As discussed in a previous post, CMS released a Medicaid managed care proposed rule which aims to increase the uniformity of requirements applicable to Medicaid managed care plans and align managed care standards with those of the private market. CMS wrote in the proposed rule that the changes will help to ease the administrative burden on issuers and regulators while also providing an appropriate level of protection for enrollees. Today, approximately two-thirds of all Medicaid beneficiaries receive benefits through private health plans, compared to roughly 8% in 1992. Some of the key provisions from the proposed rule include:
MLR Provisions: Under the proposed rule, CMS calls for managed care plans to adhere to a medicalloss ratio of 85%. However, insurers would not be required to repay states if they do not meet the threshold. Additionally, the rule suggests but does not require that states establish a maximum MLR threshold in the rate-setting process. These MLR standards should be in place for contract years beginning after January 1, 2017.
Rate-Setting Provisions: CMS is proposing that states consider a plan’s past MLR when developing future rates. Additionally, the proposed rule requires that rates be “actuarially sound” and “provide for all reasonable, appropriate, and attainable costs” required under the terms of the managed care contract. In general, the proposed rule seeks to promote actuarial soundness and transparency in the rate-setting process.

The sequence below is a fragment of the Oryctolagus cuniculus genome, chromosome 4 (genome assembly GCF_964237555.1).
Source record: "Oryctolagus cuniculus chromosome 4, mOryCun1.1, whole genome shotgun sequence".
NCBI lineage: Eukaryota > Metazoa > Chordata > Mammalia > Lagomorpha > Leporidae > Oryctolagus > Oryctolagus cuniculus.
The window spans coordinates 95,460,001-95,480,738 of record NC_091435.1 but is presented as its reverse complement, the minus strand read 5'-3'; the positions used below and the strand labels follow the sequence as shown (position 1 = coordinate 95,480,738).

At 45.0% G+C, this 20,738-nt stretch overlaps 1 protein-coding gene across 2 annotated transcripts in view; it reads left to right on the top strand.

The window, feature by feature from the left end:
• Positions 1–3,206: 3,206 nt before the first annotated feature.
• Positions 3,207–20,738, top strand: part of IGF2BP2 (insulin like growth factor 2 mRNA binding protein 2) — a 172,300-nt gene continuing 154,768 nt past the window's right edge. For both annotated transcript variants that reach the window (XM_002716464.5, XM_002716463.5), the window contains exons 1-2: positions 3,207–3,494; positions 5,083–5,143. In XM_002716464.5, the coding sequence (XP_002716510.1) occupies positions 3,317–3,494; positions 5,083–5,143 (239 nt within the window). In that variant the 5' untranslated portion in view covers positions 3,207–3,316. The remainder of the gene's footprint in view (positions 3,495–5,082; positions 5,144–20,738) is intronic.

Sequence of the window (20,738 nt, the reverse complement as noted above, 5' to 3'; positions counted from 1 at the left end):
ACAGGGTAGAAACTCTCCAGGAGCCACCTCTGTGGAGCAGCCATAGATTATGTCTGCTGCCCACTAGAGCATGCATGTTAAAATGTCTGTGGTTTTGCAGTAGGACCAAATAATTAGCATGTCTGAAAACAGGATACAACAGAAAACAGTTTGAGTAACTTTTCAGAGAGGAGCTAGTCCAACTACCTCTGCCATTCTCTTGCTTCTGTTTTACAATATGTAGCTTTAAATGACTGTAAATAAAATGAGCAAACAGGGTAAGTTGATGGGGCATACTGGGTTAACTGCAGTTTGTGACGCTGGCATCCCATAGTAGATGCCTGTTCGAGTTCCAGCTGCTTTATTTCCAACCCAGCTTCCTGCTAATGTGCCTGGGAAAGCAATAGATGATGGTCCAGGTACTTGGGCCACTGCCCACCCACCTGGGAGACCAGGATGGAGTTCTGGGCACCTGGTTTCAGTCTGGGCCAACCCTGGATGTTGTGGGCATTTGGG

Marketing Provisions: The proposed rule allows marketing communications from qualified health plans to Medicaid beneficiaries, even if the QHP is also a Medicaid managed care entity. This will allow parent companies to market their QHP products to their Medicaid plan enrollees upon loss of Medicaid eligibility.
Network Adequacy Provisions: The proposed rule requires states to develop network adequacy standards that are closely aligned with QHP and MA standards. The rule requires Medicaid managed care plans to satisfy time and distance standards for primary care, OB-GYN, behavioral health, specialty, hospitals, pharmacy, pediatric dental, and other provider categories.